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Avatar universal

Which health factors increase chances of osteoporosis?

I am 29 and in good health but my doctor believes I may have osteoporosis/osteopenia.

I have a healed pelvic fracture from December 2015 but my recent MRI shows more weakening/thinning of the pelvic bone in a different area and he says another fracture may be likely.

I do not drink excessively or smoke. I have been vegetarian for 8 years but I take Calcium and vit D supplements daily.

Does anyone know why this could happen?
2 Responses
Avatar universal
It would be exceedingly rare for a 29 year old to have osteoporosis. Aside from genetics, there are secondary causes of osteoporosis (ie those that are not related to aging). These include certain medical diseases (hyperparathyroidism, hyperthyroidism, rheumatoid arthritis, among many others) as well as use of certain medications (oral steroids, chemotherapy, among others). At 29, these pelvic fractures may be stress-related. Are you active with sports, running? Overuse injuries can lead to stress fractures in the pelvis, which doesn't necessarily indicate osteoporosis.

I would recommend a thorough screening for osteoporosis (which includes a medical history, labs for secondary causes, and a DXA bone density scan). Discuss this with your medical provider.

3 Comments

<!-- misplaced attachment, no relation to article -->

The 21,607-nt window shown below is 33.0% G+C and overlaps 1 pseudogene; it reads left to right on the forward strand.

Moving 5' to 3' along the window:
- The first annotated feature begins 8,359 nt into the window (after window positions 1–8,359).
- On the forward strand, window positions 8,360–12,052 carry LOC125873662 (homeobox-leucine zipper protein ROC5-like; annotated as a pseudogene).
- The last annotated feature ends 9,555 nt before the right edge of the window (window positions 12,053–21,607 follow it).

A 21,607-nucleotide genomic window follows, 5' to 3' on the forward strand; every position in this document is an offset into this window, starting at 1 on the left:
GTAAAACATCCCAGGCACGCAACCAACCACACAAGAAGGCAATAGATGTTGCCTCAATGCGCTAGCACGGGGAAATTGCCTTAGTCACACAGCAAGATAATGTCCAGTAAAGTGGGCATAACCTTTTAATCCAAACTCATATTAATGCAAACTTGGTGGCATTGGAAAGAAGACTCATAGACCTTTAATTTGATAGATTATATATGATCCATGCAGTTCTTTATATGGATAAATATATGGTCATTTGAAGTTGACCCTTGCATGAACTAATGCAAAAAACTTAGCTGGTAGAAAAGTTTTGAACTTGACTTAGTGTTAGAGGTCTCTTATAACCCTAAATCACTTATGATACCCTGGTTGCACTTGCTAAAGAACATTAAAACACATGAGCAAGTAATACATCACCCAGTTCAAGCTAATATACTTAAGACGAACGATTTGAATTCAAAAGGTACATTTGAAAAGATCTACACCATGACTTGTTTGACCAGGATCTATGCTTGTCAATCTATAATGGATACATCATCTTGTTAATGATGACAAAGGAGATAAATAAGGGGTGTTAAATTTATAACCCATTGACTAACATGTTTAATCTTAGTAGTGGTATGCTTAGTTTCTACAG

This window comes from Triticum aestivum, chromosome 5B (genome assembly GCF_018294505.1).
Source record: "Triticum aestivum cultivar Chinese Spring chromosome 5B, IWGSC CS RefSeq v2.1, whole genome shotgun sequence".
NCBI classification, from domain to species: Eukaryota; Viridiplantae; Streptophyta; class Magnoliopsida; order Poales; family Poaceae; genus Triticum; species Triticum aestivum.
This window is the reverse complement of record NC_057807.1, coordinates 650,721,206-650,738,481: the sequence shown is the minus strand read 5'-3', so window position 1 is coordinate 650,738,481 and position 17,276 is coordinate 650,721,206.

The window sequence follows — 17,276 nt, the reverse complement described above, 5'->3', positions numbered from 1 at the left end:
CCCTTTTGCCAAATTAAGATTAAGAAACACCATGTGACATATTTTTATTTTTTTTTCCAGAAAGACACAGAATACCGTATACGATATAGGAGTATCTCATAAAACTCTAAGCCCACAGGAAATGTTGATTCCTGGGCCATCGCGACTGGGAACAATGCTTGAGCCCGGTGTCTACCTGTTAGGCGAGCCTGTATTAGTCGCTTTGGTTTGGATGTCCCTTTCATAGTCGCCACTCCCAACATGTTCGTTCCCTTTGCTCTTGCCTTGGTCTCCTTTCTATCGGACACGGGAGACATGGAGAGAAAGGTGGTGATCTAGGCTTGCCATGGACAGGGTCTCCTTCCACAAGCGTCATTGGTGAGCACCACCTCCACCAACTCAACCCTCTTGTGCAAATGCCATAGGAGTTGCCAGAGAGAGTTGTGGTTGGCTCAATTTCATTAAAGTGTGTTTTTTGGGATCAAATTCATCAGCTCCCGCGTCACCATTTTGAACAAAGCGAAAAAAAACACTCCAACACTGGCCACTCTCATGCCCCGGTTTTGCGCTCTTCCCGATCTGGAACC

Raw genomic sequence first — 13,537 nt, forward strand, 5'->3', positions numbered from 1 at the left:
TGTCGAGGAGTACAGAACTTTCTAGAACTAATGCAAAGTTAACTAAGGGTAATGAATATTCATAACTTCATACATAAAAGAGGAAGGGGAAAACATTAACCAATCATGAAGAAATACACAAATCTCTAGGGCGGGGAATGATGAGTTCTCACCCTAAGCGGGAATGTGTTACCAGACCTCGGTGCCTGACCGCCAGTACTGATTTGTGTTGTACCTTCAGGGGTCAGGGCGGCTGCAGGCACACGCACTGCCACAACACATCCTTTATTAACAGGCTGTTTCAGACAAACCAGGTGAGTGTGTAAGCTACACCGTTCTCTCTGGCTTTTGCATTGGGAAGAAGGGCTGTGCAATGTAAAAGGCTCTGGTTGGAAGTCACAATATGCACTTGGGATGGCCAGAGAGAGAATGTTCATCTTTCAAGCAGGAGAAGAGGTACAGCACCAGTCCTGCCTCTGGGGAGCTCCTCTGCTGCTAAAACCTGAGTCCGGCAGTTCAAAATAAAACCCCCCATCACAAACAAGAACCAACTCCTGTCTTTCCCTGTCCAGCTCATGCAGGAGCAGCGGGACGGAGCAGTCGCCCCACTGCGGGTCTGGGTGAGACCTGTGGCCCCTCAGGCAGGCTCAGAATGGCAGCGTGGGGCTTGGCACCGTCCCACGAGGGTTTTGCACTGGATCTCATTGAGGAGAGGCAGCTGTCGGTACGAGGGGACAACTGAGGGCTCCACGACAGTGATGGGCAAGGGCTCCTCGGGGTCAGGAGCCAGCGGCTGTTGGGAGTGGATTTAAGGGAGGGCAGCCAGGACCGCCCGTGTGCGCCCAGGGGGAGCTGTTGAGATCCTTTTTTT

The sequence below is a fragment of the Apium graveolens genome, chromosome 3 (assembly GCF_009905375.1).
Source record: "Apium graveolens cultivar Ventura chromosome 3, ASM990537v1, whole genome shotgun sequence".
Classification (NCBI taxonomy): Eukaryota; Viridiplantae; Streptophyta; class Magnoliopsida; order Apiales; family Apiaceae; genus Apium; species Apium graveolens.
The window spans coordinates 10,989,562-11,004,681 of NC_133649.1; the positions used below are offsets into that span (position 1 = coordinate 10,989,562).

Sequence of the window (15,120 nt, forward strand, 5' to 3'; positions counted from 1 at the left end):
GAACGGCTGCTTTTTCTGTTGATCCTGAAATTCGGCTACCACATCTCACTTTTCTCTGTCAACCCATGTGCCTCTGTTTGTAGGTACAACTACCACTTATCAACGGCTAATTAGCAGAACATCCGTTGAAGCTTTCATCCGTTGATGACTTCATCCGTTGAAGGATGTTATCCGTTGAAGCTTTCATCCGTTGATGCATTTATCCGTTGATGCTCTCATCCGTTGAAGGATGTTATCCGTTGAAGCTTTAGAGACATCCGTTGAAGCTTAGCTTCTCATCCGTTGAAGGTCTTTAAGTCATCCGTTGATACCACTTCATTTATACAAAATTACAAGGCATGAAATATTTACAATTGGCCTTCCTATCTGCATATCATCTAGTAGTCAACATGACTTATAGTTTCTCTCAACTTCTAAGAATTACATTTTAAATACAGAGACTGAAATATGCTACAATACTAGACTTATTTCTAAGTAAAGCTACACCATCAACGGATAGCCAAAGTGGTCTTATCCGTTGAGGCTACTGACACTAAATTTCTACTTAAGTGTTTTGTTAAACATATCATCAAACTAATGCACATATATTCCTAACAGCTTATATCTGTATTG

Stress fractures occur in a "spectrum" if you will. It varies from a "stress reaction" which shows up as swelling within the bone, to a stress fracture which obviously has a fracture line present. Assuming this did not occur from a fall or other traumatic injury, then it is likely related to overuse. I have personally evaluated patients for osteoporosis with prior overuse pelvic fractures who ultimately had normal bone density on their DXA scan. Stress fractures themselves are not indicative of osteoporosis. Fragility fractures-- which include a fracture of the hip, pelvis, wrist, spine, or shoulder sustained during a fall from standing height-- are concerning for osteoporosis.

It is probably worth a baseline screening with a DXA scan, along with a basic panel of labs evaluating for possible secondary causes of low bone density/recurrent stress fractures. If nothing else, this will provide reassurance. Please provide updated once available.

OrthoAdvisor
Thank you for your answer. Yes, I was an active runner but only about 20 mi/week on average. I just had DXA scan yesterday and am awaiting the results. The ortho surgeon showed me the MRI image which indicated bruising inside the pelvic bone (edema?) and he says it may fracture again if I try to run.

I am just so tired of dealing with this. The fracture happened last December and I'm still not healed yet. It was likely an overuse injury I guess, but I have been running long distance since junior high, never had anything like this.

Thank you for your insight.
Update:

Bone scan results were normal with no signs of osteoporosis. Sports medicine physician believes the fracture was caused by overuse and poor biomechanics/gait abnormality. He is referring me to physical therapy for further evaluation.

I have morton's neuroma on left foot and it's possible that this has been causing me to walk unstable for quite some time now. The running caused the muscles to strain and pull on that side resulting in the fracture. I hope this is truly the cause as I don't want it to be a recurring issue.
973741 tn?1342346373
Any update on this situation?  Been a long while.  Wondering what ended up happening.
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